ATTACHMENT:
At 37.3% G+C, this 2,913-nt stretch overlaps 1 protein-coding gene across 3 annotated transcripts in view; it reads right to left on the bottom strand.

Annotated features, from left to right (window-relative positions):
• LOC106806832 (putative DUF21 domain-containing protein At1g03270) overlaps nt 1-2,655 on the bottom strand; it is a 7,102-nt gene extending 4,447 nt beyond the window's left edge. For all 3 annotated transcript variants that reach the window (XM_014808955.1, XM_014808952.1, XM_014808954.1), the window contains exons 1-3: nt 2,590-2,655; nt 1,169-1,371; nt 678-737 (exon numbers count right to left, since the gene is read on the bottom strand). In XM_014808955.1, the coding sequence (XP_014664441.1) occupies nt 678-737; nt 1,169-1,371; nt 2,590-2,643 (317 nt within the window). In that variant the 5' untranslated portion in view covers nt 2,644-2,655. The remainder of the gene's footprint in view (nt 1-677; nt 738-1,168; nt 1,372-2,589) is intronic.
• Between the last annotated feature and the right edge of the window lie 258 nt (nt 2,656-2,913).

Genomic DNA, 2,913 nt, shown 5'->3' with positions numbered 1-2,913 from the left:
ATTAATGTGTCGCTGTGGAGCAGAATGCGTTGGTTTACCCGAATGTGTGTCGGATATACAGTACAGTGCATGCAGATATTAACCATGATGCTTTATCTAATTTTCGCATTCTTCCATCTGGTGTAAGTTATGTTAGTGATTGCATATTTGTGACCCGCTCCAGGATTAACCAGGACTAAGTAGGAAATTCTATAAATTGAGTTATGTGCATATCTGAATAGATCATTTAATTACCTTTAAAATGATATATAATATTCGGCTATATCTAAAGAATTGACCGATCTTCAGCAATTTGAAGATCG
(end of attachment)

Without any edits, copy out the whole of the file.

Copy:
At 37.3% G+C, this 2,913-nt stretch overlaps 1 protein-coding gene across 3 annotated transcripts in view; it reads right to left on the bottom strand.

Annotated features, from left to right (window-relative positions):
• LOC106806832 (putative DUF21 domain-containing protein At1g03270) overlaps nt 1-2,655 on the bottom strand; it is a 7,102-nt gene extending 4,447 nt beyond the window's left edge. For all 3 annotated transcript variants that reach the window (XM_014808955.1, XM_014808952.1, XM_014808954.1), the window contains exons 1-3: nt 2,590-2,655; nt 1,169-1,371; nt 678-737 (exon numbers count right to left, since the gene is read on the bottom strand). In XM_014808955.1, the coding sequence (XP_014664441.1) occupies nt 678-737; nt 1,169-1,371; nt 2,590-2,643 (317 nt within the window). In that variant the 5' untranslated portion in view covers nt 2,644-2,655. The remainder of the gene's footprint in view (nt 1-677; nt 738-1,168; nt 1,372-2,589) is intronic.
• Between the last annotated feature and the right edge of the window lie 258 nt (nt 2,656-2,913).

Genomic DNA, 2,913 nt, shown 5'->3' with positions numbered 1-2,913 from the left:
ATTAATGTGTCGCTGTGGAGCAGAATGCGTTGGTTTACCCGAATGTGTGTCGGATATACAGTACAGTGCATGCAGATATTAACCATGATGCTTTATCTAATTTTCGCATTCTTCCATCTGGTGTAAGTTATGTTAGTGATTGCATATTTGTGACCCGCTCCAGGATTAACCAGGACTAAGTAGGAAATTCTATAAATTGAGTTATGTGCATATCTGAATAGATCATTTAATTACCTTTAAAATGATATATAATATTCGGCTATATCTAAAGAATTGACCGATCTTCAGCAATTTGAAGATCG